Cornbread and Sage Dressing Recipe
Cornbread and sage dressing is the root of just about any southern table and this version uses the ingredients your grandma had on hand that warmed your heart every year. Perfect when made ahead, frozen and rewarmed on the big day.
I missed it so much. Sure we’ve had plenty of Thanksgiving meals in that 7 years, but my husband’s family eats some sort of a dressing/custard concoction that I can’t seem to swallow and by the time we make it to my family we’ve had so much turkey and sides we don’t want any more–so we have smoked pork loin and anything but mashed potatoes, dressing, and gravy.
So I lost this experience. If you can have an experience with dressing.
Yesterday I made this batch and put them into the oven then I headed out to handle the chores. That means:
- put on your bulky Carhartt coveralls and all the accessories that smash your good hair day
- feed the chickens
- water the chickens
- get the eggs
- feed and water the dogs
- unload firewood in the garage
- take the big cart to the barn and gather new firewood (smash your finger multiple times while you’re doing this if you want the full effect)
- bring the big cart back to the house
- bring the firewood in
In case you’re wondering, that takes me about 20 minutes.
When I came back in the house, I almost cried. The smell. It smelled like my childhood home and I could almost see myself at 12 years old watching the Thanksgiving Day Parade and waiting for my family to eat with us. It was hard and nice all at the same time.
Tips for the best cornbread and sage dressing
I know it may seem odd to make dressing into balls–and you don’t have to if you don’t want to. Just spread it into a greased baking dish and bake it for the same amount of time. Balls are just how we did it.
This dressing is moist and just classic–cornbread, sage, and perfect with your holiday dishes. Make your cornbread a day ahead so you don’t feel like you’re working too hard. You can learn how to make cornbread or make a mix, either is fine. I also use Better than Bouillon Chicken Base in the place of traditional store bought stock (no one paid me to say that). You can find it in your grocery store in a glass jar just below the regular stock. Mix it in water according to the package directions. Of course regular stock works fine, I just like the flavor better from the base.
And of course if you can use homemade stock, that’s the absolute best and always what I favor most.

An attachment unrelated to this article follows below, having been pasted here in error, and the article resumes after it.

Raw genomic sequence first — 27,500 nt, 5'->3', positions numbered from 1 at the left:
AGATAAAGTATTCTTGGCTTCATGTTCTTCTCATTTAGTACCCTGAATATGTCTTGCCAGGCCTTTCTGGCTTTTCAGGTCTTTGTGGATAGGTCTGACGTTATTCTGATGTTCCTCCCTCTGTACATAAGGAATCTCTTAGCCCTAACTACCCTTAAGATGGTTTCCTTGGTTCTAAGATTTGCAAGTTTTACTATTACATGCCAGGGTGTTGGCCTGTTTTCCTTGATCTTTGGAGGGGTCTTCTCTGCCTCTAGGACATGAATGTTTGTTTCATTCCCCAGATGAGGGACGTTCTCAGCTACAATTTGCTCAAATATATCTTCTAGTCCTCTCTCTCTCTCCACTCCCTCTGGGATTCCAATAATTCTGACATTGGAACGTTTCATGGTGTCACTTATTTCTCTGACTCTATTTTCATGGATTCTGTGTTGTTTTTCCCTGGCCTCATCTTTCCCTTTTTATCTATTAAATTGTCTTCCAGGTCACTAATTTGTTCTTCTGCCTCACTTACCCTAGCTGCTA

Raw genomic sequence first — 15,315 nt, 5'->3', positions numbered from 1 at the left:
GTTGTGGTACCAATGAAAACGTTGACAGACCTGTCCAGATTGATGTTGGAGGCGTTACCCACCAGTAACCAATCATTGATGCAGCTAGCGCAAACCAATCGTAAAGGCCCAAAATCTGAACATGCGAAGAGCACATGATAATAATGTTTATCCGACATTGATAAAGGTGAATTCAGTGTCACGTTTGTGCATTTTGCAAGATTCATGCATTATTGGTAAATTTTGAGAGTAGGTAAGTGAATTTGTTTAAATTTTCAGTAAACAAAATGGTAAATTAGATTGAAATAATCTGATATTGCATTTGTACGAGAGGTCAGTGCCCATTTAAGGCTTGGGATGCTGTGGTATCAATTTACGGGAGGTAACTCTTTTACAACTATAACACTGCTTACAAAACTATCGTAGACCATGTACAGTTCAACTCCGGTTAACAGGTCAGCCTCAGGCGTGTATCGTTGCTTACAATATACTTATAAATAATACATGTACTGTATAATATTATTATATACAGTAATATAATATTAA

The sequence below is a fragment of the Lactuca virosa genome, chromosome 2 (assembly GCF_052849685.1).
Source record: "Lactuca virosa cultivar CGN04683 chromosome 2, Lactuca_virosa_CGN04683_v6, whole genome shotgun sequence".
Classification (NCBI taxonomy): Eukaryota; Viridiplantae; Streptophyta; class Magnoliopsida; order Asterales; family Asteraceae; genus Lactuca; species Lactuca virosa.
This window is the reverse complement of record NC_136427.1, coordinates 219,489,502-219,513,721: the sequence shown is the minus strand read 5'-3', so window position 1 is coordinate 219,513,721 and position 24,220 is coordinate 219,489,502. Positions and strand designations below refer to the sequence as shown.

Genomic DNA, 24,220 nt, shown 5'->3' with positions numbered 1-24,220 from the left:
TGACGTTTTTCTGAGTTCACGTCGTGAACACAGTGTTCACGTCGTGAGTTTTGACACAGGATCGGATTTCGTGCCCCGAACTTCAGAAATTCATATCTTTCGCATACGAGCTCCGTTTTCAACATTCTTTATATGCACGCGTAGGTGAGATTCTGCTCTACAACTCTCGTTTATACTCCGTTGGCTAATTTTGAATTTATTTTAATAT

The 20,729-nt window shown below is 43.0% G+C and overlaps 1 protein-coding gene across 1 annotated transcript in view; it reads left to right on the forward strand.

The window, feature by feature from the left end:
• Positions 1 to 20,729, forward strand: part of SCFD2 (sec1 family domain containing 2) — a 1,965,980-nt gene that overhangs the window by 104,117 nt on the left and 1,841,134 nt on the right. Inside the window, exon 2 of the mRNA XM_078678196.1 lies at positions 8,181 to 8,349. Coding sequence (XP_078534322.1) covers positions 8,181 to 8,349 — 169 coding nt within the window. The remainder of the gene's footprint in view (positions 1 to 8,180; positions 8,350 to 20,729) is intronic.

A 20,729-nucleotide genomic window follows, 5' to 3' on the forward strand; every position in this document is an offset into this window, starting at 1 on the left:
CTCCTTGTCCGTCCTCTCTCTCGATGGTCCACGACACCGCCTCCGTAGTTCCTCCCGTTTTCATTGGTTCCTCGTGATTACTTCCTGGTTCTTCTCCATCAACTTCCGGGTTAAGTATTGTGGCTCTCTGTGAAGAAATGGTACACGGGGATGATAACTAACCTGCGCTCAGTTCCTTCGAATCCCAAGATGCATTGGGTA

Cornbread and Sage Dressing Recipe
- 4 cups crumbled cornbread crumble it and then measure
- 4 slices white bread torn into 1 inch pieces
- 3/4 cup diced celery
- 1/2 cup diced onion
- 1 egg
- 1/2 stick melted butter
- 2 1/2 teaspoons ground sage
- 1/2 teaspoon salt
- 1/4 teaspoon black pepper
- 1 cup chicken broth 12 ounces, you can add a bit more if your mix seems dry
- Preheat the oven to 350.
- In a large bowl mix all the ingredients except the broth and toss well.
- Add the broth and mix. If it seems dry, add a little more. Dressing should be wet but not have standing liquid in the bottom.
- Form baseball size balls or spread in a greased 8×8 baking dish and bake 20-25 minutes until heated through and lightly brown on the top.
Sounds wonderful, and it so does bring back warm family memories. Actually, I use a large ice cream scoop and plop it on a large sheet pan. Makes just the right size serving, and browns up great!
I was always taught to cook the onion & celery first before adding to the mixture because the celery won’t be done & will tend to be a little crunchy.what is your opinion to this?
Hey Rara, the celery in this does still have some body but it’s not crunchy. I think it depends on the size of the celery. You are welcome to sautee yours in advance if you would like to though. –Rachel
My mother made something similar to this. Such good memories. She didn’t use sage. You either like it or you don’t. She also used Pepperidge Farm herb stuffing mix. Then plopped then on a sheet pan like a drop biscuit. You get extra crispy bits that way
These are great and solve the problem of fighting over who gets the crispy part at the top! My daughter’s mother in law taught me to do this…she lives in KY …but they always do turkey hash (yuk) rather than the whole bird~
Noooo turkey hash for me either Kathy! Ew. –Rachel
This is just like my grandmother’s dressing, made into balls and everything. It is so good! I’m going to make it for Christmas, even if I’m the only one who eats it. The tast, the smell, it takes me back to my childhood and the beast holiday memories.
I made it and it was great! Very yummy!
I’m so glad Kenny! Thank you for letting me know! I love it too. 🙂 –Rachel
I need to try this method! I bet the individual servings are great!
Dressing/stuffing is one of my favorite parts of Thanksgiving… and I’m so happy you made this because it sounds absolutely delicious. My family doesn’t do cornbread dressing, as my mom is from “up north,” but I’ve come to enjoy it over the years. And I’d be lying if I didn’t say I was intrigued by the assembly of these into balls — I bet they’re delicious!
Happy almost Thanksgiving!
Happy Thanksgiving to you too, my friend!
Rachel Ballard, I don’t put white bread or celery in mine. I make the cornbread the night before. Mix with salt, pepper, sage, poultry seasoning, onion. I cover it and let the flavors blend till I’m ready to put it in the oven. When the turkey is done the next day I add the egg, and turkey broth, make my balls but not baseball size. Yummy. Mom probably never had celery so I never developed a taste for it. Either way letting it set and absorb the flavors into the bread is key for me.
Glad you have a recipe you like Darlene.